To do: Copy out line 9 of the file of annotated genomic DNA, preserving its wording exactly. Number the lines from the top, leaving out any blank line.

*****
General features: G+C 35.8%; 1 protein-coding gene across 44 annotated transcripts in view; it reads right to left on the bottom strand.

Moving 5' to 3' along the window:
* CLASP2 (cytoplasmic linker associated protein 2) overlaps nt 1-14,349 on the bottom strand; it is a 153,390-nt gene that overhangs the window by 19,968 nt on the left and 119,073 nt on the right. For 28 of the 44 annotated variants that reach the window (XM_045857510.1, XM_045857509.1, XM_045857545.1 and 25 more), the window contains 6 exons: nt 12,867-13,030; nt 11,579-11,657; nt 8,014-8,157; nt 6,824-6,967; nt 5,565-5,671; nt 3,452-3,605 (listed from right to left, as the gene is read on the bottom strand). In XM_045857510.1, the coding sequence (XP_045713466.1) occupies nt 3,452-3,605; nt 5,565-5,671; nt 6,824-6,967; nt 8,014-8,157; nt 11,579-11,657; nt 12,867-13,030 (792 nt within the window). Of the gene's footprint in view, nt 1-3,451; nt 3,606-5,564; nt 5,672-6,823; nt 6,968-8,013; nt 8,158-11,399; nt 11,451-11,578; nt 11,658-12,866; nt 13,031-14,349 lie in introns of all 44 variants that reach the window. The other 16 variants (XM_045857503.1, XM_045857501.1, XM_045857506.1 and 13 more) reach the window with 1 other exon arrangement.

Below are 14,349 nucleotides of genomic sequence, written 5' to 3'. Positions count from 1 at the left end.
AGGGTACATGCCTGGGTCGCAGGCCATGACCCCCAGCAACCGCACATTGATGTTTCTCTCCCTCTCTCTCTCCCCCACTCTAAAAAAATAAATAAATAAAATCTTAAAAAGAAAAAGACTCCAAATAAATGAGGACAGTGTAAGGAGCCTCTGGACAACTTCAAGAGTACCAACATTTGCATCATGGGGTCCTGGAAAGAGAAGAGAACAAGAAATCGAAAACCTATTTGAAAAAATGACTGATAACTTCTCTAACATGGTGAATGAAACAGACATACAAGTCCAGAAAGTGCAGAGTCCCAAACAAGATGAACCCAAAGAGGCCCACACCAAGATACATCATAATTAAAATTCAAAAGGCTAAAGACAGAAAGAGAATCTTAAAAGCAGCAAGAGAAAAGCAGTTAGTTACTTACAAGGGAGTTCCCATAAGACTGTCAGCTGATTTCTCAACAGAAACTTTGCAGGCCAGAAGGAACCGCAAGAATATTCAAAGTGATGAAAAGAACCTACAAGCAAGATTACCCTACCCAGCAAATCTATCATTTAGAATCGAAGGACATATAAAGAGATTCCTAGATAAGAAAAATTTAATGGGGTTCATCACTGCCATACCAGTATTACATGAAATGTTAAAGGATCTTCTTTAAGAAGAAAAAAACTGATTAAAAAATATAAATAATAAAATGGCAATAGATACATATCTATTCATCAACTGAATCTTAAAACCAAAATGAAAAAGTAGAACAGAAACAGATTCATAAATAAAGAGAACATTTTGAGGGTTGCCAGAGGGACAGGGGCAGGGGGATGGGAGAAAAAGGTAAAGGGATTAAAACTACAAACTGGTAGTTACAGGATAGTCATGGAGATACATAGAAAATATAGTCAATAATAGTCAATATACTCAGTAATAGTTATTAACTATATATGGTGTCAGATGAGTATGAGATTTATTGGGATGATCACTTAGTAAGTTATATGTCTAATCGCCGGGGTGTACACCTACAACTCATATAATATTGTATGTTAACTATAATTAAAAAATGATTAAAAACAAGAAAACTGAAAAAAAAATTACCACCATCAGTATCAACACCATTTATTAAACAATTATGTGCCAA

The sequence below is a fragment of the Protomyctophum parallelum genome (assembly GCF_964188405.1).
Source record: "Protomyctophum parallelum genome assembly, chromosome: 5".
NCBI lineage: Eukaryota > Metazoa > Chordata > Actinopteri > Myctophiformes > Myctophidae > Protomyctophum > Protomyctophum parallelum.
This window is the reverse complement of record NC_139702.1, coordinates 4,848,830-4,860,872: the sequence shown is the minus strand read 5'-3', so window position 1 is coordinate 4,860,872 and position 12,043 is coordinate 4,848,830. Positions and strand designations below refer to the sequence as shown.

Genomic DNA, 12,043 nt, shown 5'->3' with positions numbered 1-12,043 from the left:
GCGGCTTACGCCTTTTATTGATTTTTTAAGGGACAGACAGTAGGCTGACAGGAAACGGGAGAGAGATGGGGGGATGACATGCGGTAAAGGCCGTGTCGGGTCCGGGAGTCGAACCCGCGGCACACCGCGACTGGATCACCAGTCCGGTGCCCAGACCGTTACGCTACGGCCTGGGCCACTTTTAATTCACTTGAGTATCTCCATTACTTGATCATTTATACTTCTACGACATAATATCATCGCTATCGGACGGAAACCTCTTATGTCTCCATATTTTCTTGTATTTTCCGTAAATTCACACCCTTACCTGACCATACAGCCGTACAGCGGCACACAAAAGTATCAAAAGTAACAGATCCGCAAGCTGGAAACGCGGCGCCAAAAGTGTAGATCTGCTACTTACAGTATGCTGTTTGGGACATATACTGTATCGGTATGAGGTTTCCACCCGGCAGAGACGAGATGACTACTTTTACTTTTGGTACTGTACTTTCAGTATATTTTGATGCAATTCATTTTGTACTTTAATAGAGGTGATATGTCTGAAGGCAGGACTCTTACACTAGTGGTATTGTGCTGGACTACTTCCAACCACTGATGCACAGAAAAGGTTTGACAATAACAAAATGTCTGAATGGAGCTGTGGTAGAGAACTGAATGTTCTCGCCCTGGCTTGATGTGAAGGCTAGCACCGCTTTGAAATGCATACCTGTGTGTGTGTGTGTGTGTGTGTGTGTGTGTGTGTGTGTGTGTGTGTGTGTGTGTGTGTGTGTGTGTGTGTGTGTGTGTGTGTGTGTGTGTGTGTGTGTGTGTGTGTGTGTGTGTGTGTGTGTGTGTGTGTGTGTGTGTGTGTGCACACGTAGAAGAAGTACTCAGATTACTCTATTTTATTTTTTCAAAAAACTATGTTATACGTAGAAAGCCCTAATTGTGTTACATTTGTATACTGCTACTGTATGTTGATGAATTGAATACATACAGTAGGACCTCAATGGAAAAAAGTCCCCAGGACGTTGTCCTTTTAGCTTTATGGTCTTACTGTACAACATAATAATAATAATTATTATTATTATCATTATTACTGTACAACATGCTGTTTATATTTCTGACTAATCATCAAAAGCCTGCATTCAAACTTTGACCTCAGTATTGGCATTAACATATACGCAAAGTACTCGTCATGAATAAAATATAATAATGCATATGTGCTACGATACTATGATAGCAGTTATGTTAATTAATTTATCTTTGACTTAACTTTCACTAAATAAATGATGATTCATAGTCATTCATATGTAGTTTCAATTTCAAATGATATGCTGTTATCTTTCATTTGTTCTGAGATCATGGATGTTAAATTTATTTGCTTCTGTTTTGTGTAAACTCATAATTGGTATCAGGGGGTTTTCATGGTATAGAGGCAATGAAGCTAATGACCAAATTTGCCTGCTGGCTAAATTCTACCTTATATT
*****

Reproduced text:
This window is the reverse complement of record NC_139702.1, coordinates 4,848,830-4,860,872: the sequence shown is the minus strand read 5'-3', so window position 1 is coordinate 4,860,872 and position 12,043 is coordinate 4,848,830. Positions and strand designations below refer to the sequence as shown.